Benny Le Grand (All)
As "The Mad Conductor," (Chef d'Orchestra) an all too-serious conductor gets
carried overboard battling cascading score paper, lost batons, and an unsteady
podium to execute a certainly 'unique' rendition of Tchaikovsky's 1812 Overture.
When Denis is ambushed by an "Invisible Man", the result is one of the funniest
tragi-comic episodes you could possibly imagine (he's beaten up by an unseen
assailant). When he plays a "Mechanical Clown" caught up in a zany adventure,
Lacombe works the audience as a crazed wind-up toy clown run amok... with
whipped-cream pies. (Note: Denis would join Le Cirque Réinventé on
September 3, 1987 in California and perform through to the end of the 1987 tour.
He then performed throughout the 1988 tour, did not perform in the 1989 tour,
and returned for the brief 1990 tour.)
After five years of putting the glue on fly-catchers, Benny Le Grand enters
the select world of the peforming arts. He leaves Saskatoon and is hired on as a
spare tire by a traveling circus. He later writes, produces and performs the worst
magic acts ever seen in North American. Benny is the perfect example of the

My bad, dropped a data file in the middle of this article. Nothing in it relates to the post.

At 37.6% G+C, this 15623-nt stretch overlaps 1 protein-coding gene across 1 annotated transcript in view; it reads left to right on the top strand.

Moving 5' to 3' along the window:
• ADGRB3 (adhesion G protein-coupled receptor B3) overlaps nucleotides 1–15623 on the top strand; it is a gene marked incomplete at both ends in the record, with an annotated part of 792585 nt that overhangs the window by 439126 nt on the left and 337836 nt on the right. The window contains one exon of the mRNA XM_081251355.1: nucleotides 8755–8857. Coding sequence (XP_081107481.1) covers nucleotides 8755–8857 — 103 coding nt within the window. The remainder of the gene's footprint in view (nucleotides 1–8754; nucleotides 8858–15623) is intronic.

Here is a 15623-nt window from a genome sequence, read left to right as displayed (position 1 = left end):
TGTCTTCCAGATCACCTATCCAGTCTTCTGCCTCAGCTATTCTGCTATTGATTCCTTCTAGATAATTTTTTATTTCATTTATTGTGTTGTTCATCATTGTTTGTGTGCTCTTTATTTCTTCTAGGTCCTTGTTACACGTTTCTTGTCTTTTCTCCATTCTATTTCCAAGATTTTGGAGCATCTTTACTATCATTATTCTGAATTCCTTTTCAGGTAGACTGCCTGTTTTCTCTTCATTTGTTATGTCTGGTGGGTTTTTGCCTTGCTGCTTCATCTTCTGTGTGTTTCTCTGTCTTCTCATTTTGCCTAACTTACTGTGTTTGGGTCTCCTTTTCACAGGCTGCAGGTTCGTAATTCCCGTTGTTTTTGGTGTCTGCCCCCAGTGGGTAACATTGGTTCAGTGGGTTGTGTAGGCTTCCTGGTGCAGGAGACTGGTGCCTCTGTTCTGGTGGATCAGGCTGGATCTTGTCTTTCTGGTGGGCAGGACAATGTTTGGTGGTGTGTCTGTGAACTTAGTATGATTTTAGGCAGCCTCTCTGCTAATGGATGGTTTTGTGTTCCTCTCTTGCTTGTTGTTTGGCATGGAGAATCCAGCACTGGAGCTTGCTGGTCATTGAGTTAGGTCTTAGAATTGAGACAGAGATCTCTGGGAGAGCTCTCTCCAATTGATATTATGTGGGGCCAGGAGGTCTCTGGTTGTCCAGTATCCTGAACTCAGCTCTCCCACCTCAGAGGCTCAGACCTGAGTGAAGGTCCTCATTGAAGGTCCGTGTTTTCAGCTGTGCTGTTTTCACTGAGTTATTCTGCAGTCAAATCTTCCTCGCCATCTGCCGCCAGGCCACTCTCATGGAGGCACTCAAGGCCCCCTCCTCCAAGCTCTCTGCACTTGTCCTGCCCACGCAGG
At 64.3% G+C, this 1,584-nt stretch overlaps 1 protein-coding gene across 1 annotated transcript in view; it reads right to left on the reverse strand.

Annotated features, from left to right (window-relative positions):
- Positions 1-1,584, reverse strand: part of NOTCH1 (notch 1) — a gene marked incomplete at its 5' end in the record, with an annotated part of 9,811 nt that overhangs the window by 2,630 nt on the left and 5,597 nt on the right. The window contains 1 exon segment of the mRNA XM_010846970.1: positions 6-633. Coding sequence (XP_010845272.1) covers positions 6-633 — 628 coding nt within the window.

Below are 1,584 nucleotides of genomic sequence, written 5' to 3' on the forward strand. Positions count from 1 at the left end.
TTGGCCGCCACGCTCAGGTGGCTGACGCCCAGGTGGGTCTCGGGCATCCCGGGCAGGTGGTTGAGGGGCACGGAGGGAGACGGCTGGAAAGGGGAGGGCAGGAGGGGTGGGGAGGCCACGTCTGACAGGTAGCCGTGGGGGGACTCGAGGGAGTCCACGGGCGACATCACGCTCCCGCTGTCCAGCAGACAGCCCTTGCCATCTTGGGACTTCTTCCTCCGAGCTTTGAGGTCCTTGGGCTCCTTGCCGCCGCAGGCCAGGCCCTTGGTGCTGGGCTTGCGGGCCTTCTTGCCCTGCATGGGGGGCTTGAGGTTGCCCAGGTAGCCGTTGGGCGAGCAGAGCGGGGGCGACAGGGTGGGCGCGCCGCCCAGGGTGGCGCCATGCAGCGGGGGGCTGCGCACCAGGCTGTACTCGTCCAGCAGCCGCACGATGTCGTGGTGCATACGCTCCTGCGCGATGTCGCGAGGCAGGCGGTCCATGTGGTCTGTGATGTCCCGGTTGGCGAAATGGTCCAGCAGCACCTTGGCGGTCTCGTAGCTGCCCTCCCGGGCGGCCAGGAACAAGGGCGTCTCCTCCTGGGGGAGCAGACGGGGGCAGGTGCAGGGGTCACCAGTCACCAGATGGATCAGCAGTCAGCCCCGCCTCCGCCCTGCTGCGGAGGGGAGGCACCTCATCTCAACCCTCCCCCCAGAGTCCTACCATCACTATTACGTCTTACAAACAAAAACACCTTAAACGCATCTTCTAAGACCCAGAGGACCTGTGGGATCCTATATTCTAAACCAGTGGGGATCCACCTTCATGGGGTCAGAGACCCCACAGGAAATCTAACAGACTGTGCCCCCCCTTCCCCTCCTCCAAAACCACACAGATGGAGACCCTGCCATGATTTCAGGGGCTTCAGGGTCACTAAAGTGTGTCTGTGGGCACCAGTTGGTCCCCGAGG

independant artist all funding agencies flee like the plague. The Cirque du Soleil
thinks Benny le Grand is just "Great"! Benny loves wandering through the crowd
before the show begins, playing obnoxious tricks on unsuspecting patrons, such
as hectoring ticket holders as they search for their seats, snatching women's
pocketbooks and examining the contents, mischievously spray purfume from a
stolen purse on others in the crowd, or drench anyone asking for a drink from
his bottle of "free Canadian Spring Water". But beware... he has a not-so-
successful escape trick up his sleeve.
Catitan Cactus (1987)
Former tree-planter, carpenter, bricklayer and label-sticker, Catitan Cactus
never was one to lay about doing nothing. After he happened upon his career as a
clown in Downtown Mexico City while celebrating a friend's birthday in 1968, Catitan
searched high and low for a circus ring to perform in. He came to Canada in 1976,
and to Cirque du Soleil in 1987. We're told he's got a mean Karate chop, so watch
Tonatiuh Morales (1988)
The gag may be subtle or slapstick and the intention boyish or biting, but he
always seems to know what buttons to push to trigger a roar of laughter. Tonatiuh tries to go